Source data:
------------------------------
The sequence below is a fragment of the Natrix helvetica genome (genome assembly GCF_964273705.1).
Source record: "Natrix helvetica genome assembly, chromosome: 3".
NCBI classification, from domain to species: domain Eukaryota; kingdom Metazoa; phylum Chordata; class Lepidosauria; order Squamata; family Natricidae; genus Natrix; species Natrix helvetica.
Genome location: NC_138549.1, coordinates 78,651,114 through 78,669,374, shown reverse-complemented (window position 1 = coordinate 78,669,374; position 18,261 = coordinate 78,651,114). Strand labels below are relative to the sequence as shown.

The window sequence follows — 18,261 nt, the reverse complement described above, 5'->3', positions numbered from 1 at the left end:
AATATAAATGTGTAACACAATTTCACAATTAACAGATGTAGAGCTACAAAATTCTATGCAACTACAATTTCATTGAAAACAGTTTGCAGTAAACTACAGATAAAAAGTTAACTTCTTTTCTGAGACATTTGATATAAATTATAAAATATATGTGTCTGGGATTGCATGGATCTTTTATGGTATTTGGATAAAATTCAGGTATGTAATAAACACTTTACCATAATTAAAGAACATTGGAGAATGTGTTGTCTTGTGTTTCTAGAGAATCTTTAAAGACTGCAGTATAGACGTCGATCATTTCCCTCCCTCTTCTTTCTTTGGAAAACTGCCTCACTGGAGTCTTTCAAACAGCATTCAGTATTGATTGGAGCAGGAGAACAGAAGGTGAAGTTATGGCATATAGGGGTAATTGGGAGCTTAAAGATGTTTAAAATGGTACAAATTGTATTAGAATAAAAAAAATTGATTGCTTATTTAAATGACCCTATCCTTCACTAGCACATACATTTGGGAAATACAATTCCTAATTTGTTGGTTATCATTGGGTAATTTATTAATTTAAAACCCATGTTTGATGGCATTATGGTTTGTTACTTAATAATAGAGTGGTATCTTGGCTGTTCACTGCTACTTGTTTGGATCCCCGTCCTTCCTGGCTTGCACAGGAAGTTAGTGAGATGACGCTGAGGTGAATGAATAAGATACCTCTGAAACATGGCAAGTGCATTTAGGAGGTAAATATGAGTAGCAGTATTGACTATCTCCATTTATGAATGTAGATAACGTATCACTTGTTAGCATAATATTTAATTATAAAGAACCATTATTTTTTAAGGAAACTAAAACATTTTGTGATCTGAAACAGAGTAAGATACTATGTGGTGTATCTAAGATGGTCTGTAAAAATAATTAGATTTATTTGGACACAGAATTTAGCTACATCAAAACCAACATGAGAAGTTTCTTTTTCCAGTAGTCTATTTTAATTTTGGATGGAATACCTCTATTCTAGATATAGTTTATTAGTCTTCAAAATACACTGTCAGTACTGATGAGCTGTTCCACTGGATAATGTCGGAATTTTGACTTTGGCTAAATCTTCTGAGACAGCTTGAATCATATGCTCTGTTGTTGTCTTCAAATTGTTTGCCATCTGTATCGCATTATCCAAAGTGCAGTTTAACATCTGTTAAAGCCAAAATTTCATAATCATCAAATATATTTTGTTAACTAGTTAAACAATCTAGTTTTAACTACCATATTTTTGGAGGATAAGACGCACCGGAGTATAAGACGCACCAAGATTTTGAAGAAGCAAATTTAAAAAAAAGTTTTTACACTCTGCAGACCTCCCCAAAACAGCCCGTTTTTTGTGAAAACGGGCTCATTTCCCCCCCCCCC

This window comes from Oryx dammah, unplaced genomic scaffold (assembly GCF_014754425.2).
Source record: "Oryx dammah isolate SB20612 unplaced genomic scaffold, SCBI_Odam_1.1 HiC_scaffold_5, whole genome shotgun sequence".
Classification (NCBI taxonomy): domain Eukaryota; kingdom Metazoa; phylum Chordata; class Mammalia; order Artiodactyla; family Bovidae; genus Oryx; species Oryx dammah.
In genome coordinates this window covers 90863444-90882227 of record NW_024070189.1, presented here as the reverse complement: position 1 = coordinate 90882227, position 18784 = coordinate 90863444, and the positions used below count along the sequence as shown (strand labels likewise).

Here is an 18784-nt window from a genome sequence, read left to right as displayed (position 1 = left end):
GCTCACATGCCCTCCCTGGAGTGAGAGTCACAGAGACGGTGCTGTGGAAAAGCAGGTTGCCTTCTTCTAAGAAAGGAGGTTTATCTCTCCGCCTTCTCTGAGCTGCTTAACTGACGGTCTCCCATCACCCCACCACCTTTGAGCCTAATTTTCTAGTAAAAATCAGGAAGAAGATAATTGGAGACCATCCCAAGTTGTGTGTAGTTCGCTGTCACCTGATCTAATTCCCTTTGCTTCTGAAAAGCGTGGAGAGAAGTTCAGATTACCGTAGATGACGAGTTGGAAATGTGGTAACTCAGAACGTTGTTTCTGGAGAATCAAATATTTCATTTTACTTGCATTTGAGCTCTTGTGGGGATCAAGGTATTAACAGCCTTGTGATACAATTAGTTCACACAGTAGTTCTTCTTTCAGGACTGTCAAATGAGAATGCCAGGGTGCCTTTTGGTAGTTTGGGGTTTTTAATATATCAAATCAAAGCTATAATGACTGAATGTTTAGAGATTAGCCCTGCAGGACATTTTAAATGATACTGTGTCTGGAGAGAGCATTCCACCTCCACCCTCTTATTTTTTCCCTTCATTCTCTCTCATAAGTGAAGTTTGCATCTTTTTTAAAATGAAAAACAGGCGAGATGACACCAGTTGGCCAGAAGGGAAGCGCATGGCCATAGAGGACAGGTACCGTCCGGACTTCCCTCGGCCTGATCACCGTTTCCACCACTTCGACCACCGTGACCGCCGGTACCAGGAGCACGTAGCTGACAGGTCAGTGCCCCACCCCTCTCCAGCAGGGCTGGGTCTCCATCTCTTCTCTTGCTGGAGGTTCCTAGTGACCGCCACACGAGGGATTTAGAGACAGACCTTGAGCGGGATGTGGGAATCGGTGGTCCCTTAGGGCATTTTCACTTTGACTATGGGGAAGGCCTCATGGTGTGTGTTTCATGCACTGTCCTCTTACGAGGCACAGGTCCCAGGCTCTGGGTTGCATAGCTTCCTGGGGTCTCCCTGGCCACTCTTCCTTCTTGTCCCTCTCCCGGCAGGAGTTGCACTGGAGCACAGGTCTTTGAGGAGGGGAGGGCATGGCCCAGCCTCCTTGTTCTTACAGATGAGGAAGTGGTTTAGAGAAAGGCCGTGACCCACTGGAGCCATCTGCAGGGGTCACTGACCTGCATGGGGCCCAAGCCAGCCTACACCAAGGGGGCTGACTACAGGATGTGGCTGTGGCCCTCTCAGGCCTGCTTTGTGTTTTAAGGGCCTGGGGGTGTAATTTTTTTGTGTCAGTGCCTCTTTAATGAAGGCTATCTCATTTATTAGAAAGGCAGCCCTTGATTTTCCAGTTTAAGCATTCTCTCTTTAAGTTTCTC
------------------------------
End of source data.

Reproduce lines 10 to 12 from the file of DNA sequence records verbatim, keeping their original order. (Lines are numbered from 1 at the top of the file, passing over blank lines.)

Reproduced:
In genome coordinates this window covers 90863444-90882227 of record NW_024070189.1, presented here as the reverse complement: position 1 = coordinate 90882227, position 18784 = coordinate 90863444, and the positions used below count along the sequence as shown (strand labels likewise).

Here is an 18784-nt window from a genome sequence, read left to right as displayed (position 1 = left end):
GCTCACATGCCCTCCCTGGAGTGAGAGTCACAGAGACGGTGCTGTGGAAAAGCAGGTTGCCTTCTTCTAAGAAAGGAGGTTTATCTCTCCGCCTTCTCTGAGCTGCTTAACTGACGGTCTCCCATCACCCCACCACCTTTGAGCCTAATTTTCTAGTAAAAATCAGGAAGAAGATAATTGGAGACCATCCCAAGTTGTGTGTAGTTCGCTGTCACCTGATCTAATTCCCTTTGCTTCTGAAAAGCGTGGAGAGAAGTTCAGATTACCGTAGATGACGAGTTGGAAATGTGGTAACTCAGAACGTTGTTTCTGGAGAATCAAATATTTCATTTTACTTGCATTTGAGCTCTTGTGGGGATCAAGGTATTAACAGCCTTGTGATACAATTAGTTCACACAGTAGTTCTTCTTTCAGGACTGTCAAATGAGAATGCCAGGGTGCCTTTTGGTAGTTTGGGGTTTTTAATATATCAAATCAAAGCTATAATGACTGAATGTTTAGAGATTAGCCCTGCAGGACATTTTAAATGATACTGTGTCTGGAGAGAGCATTCCACCTCCACCCTCTTATTTTTTCCCTTCATTCTCTCTCATAAGTGAAGTTTGCATCTTTTTTAAAATGAAAAACAGGCGAGATGACACCAGTTGGCCAGAAGGGAAGCGCATGGCCATAGAGGACAGGTACCGTCCGGACTTCCCTCGGCCTGATCACCGTTTCCACCACTTCGACCACCGTGACCGCCGGTACCAGGAGCACGTAGCTGACAGGTCAGTGCCCCACCCCTCTCCAGCAGGGCTGGGTCTCCATCTCTTCTCTTGCTGGAGGTTCCTAGTGACCGCCACACGAGGGATTTAGAGACAGACCTTGAGCGGGATGTGGGAATCGGTGGTCCCTTAGGGCATTTTCACTTTGACTATGGGGAAGGCCTCATGGTGTGTGTTTCATGCACTGTCCTCTTACGAGGCACAGGTCCCAGGCTCTGGGTTGCATAGCTTCCTGGGGTCTCCCTGGCCACTCTTCCTTCTTGTCCCTCTCCCGGCAGGAGTTGCACTGGAGCACAGGTCTTTGAGGAGGGGAGGGCATGGCCCAGCCTCCTTGTTCTTACAGATGAGGAAGTGGTTTAGAGAAAGGCCGTGACCCACTGGAGCCATCTGCAGGGGTCACTGACCTGCATGGGGCCCAAGCCAGCCTACACCAAGGGGGCTGACTACAGGATGTGGCTGTGGCCCTCTCAGGCCTGCTTTGTGTTTTAAGGGCCTGGGGGTGTAATTTTTTTGTGTCAGTGCCTCTTTAATGAAGGCTATCTCATTTATTAGAAAGGCAGCCCTTGATTTTCCAGTTTAAGCATTCTCTCTTTAAGTTTCTC